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Kids sharing birthday cake risky business, government body says

Posted by: Ellen Feely | 6 February, 2013 - 9:55 AM
Communal birthday cakes for kids thing of the past under new government health guidelines. (Photo: Gary Schafer)

Children in childcare celebrating birthdays by blowing out candles and then have the same cake served up to their friends could be a thing of the past if a federal government body is to get their way.

New guidelines issued by National Health and Medical Research Council (NHMRC) suggest parents either provide separate cupcakes for each child ‘to prevent the spread of germs when the child blows out the candles’.

But the Australian Medical Association (AMA) has called for the ‘injection’ of common sense.

LISTEN: AMA President Dr Steve Hambleton with Ross and John

"I think that healthy children are healthy (and) they should be able to do healthy things," AMA President Dr Steve Hambleton told Ross and John.

"They should be able to share a birthday cake and blow out some candles."

3AW Breakfast’s Ross Stevenson thought the NHMRC’s guideline was preposterous.

"What’s the difference between me going to see my 85-year-old emphysemic uncle on the occasion of his birthday and him blowing out his candles, and the whole family having a slice of it," he said.

However Ross drew the line on false teeth contaminating a birthday cake: “If Aunty Grace's teeth land in the middle of the eight of 88, I don't think I'm going to be too keen.”

The new guidelines are perhaps a less arduous task for parents to abide by, with the 2005 guidelines suggesting parents ‘cover the cake with transparent plastic film or greaseproof paper’.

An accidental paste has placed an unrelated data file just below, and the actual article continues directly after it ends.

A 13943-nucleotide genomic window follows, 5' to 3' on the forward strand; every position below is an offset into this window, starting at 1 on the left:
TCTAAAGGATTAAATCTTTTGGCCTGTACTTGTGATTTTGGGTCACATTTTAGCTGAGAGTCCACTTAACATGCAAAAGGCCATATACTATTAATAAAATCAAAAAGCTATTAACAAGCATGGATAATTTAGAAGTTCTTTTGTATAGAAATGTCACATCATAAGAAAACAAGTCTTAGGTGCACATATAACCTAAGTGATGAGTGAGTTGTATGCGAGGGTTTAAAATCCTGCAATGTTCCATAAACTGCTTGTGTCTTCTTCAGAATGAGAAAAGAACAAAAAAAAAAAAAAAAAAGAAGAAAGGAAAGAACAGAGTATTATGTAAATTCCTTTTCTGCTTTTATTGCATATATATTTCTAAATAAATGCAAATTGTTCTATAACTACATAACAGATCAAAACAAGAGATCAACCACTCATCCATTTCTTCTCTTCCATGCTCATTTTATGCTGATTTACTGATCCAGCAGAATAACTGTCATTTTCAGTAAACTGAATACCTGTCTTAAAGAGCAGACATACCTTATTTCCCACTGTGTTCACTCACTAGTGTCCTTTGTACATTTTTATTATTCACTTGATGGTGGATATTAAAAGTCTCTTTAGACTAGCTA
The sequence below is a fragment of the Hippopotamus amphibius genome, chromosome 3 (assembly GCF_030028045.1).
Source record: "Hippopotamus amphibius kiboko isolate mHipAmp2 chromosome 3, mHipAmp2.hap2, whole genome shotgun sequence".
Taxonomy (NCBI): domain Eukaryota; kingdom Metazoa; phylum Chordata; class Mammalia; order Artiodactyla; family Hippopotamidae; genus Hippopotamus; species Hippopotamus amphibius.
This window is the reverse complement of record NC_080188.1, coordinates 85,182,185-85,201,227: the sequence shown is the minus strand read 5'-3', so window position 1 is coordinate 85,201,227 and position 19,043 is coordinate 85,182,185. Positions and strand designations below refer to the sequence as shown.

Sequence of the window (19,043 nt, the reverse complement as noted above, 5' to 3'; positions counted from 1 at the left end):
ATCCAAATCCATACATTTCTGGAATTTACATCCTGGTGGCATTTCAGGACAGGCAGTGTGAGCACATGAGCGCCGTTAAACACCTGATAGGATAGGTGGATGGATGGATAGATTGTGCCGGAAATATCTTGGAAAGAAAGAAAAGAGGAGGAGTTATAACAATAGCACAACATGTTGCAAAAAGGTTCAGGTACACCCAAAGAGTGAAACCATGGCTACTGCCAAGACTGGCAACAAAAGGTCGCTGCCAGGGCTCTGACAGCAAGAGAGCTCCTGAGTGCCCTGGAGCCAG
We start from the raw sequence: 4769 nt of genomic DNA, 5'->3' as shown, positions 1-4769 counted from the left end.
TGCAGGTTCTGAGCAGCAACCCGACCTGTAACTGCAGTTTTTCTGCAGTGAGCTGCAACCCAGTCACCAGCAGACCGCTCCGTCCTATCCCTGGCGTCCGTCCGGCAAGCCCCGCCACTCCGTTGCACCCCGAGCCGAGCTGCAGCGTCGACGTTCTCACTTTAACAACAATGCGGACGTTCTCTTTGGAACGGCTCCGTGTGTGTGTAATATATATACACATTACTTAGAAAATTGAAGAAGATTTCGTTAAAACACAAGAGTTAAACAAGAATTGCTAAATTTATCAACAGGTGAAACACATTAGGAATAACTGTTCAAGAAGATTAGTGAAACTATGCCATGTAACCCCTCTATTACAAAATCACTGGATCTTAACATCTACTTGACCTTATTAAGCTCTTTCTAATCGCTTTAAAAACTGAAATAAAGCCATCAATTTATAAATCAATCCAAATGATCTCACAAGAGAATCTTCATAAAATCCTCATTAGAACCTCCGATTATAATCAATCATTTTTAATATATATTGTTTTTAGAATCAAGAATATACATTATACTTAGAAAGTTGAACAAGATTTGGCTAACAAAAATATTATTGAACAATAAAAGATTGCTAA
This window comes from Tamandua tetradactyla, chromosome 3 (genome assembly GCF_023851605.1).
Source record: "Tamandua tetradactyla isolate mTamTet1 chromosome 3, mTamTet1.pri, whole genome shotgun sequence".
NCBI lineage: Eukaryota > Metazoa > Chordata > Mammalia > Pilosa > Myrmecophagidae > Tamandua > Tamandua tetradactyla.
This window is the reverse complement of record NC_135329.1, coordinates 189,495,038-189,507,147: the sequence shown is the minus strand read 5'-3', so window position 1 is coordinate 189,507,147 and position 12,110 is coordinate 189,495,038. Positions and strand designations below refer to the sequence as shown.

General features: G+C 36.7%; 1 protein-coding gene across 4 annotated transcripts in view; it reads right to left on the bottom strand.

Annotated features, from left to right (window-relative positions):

”The candles can be inserted through the covering and disposed of after the candles have been blown out and have cooled,” the guidelines stated.

Dr Hambleton said it was important for children to be exposed to germs in order to build up immunity.

"We've changed our views very early in life to say, well, maybe we should be exposing children to antigens so that their body can build up some immunity,” he said.

"Playing in the dirt, getting outside, getting dirty, having fun, actually that's good for us.

"We have to have a normal life and we have to have normal exposure to each other."

Child and adolescent psychologist and Neil Mitchell program regular contributor Dr Michael Carr-Gregg said the guidelines were over-the-top.

LISTEN: Dr Michael Carr-Gregg speaks with Neil Mitchell

"I think the NHMRC have just shown themselves to be completely out-of-touch with reality today," he said.

"We don't want these childcare centres to be turned into hospitals.

"Can you imagine the strain that this will put on the centre staff in trying to keep everything absolutely spotless?"

Dr Carr-Gregg said children exposure to infections was integral in building immunity.

"We know that kids get seven to eight infections during their childhood that builds immunity," he said.